Kibler Shamrock Farms
3614 Rocky River Road South, Monroe, NC.

There are 8 stalls in the main barn with 20 stalls around the property in run in shelters. The 8 large pastures and 1 rehab paddock provide ample outdoor time for all the horses at the farm.  Lessons cost $60 for a private one hour lesson and board ranges from $500 pasture board – $750 stall board, Kibler Shamrock also offers several training packages ranging from $400-$750 a month.

A little history about Kibler Shamrock?
Shamrock was started by John and Diane Kibler, and their daughter Stephanie Shepard.  Stephanie attended NCSU with a BS in Animal Science and the farm was built shortly after her graduation.  She is the current barn manager.  Melissa Ingram graduated from Clemson with a BS in Equine Business and currently works as the assistant barn manager.  We also have several weekend helpers and a working student who work alongside one of the more qualified staff.


Brett Ingram
Bret Ingram is originally from Monroe, NC but spent most of his childhood in Charleston, SC.  He spent 4 years in Germany working with many dressage and event trainers such as Andrew Hoy, Joachim Weiss, and Martin Plewa.  Brett earned his bronze and silver medals as well as his FEI Trainer A certification.  He also had the opportunity to train and show up to the Grand Prix level while in Germany.  Brett returned to Monroe in 2009 and has been teaching and training since.  Brett is happy to work with any level rider; however, most of the students on the farm are young event riders or adult amateur dressage riders.  We attend everything from small schooling shows to rated events and clinics.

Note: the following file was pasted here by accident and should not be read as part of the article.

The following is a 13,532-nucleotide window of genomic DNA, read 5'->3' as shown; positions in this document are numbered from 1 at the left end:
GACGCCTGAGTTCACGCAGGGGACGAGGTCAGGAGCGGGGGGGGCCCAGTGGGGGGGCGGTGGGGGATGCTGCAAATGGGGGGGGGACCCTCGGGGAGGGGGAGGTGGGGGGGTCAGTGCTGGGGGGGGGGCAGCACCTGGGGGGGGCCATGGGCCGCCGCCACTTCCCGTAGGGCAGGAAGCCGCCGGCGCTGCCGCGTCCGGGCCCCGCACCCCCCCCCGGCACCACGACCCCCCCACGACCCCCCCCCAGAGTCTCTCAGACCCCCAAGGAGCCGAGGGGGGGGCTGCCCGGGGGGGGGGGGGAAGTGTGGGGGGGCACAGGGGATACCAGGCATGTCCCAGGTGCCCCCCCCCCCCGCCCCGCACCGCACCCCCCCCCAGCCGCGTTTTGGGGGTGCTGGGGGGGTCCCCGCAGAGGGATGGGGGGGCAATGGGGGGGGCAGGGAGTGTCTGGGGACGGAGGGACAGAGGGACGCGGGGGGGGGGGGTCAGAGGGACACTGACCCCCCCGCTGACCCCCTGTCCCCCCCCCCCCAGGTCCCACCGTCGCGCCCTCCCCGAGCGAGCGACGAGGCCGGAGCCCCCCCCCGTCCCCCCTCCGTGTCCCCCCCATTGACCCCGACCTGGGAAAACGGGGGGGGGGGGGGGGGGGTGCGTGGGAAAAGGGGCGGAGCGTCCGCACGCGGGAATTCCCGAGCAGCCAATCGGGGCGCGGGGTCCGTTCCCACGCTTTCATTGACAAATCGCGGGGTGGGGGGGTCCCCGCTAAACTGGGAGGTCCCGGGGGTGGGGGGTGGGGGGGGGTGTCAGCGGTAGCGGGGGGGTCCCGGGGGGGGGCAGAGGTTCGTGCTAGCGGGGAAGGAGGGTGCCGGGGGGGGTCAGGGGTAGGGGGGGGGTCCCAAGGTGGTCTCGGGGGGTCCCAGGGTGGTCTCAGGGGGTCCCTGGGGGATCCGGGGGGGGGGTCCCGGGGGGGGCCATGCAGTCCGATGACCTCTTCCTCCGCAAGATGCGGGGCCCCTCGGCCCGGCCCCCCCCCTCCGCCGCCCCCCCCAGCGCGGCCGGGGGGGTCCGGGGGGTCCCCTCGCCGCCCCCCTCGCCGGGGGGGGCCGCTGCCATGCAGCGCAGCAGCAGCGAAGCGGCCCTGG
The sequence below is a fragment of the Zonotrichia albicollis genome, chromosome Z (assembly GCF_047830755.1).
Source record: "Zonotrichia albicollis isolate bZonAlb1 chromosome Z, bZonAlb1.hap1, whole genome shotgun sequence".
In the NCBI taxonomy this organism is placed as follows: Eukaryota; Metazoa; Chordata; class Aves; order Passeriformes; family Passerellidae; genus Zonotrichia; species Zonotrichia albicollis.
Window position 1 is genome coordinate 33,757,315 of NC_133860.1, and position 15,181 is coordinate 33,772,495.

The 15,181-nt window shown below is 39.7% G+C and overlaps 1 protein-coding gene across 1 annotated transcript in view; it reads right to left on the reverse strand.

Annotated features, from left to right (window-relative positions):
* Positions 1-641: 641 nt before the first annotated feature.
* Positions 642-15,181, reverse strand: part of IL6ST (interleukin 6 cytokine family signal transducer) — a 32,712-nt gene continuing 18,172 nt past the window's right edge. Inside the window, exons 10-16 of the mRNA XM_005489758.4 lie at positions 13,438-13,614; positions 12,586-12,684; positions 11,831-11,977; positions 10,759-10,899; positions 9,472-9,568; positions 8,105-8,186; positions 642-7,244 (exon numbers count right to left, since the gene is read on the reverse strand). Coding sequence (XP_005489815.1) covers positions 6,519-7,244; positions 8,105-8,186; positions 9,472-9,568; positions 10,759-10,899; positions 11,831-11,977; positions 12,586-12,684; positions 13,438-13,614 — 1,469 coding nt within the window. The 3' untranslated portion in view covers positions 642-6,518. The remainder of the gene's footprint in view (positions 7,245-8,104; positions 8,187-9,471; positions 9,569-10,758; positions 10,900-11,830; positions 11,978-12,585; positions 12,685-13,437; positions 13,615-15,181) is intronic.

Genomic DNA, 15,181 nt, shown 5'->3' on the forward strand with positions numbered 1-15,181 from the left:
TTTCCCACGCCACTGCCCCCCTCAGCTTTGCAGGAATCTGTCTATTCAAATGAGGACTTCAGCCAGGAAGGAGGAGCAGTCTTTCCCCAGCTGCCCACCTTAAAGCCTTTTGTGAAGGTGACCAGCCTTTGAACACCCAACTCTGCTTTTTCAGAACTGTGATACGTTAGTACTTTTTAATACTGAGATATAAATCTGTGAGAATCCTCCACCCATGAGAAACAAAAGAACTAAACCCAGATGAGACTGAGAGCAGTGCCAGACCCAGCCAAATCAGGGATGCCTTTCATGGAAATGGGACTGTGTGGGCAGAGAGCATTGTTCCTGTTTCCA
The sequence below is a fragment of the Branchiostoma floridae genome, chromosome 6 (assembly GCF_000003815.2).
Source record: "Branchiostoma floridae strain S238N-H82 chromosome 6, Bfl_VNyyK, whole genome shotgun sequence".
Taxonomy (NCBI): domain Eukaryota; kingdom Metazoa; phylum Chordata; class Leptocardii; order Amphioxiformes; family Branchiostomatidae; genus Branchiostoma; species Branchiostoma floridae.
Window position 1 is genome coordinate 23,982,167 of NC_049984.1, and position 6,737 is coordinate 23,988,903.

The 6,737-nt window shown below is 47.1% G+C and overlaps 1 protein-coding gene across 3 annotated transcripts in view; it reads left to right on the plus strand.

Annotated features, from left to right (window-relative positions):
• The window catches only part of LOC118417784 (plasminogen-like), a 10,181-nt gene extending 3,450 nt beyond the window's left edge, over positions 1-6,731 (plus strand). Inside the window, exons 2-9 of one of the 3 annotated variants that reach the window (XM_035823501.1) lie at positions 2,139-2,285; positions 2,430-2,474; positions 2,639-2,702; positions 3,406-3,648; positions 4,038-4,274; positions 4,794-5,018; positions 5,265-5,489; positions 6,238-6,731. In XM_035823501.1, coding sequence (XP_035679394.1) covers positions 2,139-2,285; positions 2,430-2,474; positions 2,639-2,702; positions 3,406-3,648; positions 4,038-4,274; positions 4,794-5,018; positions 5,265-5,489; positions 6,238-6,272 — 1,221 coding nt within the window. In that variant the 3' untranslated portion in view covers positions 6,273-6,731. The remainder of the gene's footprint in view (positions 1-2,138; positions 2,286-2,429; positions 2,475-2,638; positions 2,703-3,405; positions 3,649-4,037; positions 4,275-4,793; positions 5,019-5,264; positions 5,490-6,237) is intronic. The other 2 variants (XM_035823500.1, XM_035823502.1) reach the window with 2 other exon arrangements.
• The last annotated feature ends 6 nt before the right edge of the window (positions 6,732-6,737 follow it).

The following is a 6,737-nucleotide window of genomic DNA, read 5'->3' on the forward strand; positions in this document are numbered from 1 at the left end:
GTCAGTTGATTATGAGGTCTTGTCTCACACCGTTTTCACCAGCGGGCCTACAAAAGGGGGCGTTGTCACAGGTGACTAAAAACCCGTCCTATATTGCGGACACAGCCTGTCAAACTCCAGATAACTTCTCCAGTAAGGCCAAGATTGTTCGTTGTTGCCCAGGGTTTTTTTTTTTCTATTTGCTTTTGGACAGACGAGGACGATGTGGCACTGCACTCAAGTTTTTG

Stephanie Shepard
Stephanie Shepard grew up riding saddlebreds at Misty Meadows but switched to hunters during college.  She has two children, Owen, 8, and Lyla, 5. She lives right around the corner from the farm and is able to respond to emergencies after normal working hours.  John has “semi-retired” from daily activities on the farm, but is usually down in the barn making conversation and helping out with the big jobs.  The Kibler’s enjoy meeting new boarders and clients and helping care for their horses.  They are sticklers for cleanliness and regularly maintain their riding arenas.  It is apparent that they truly care about the horses because they feed high quality feed and hay year-round despite the high costs in the winter.  The farm does take 1-2 horses at a time that need specialized care for rehabilitation.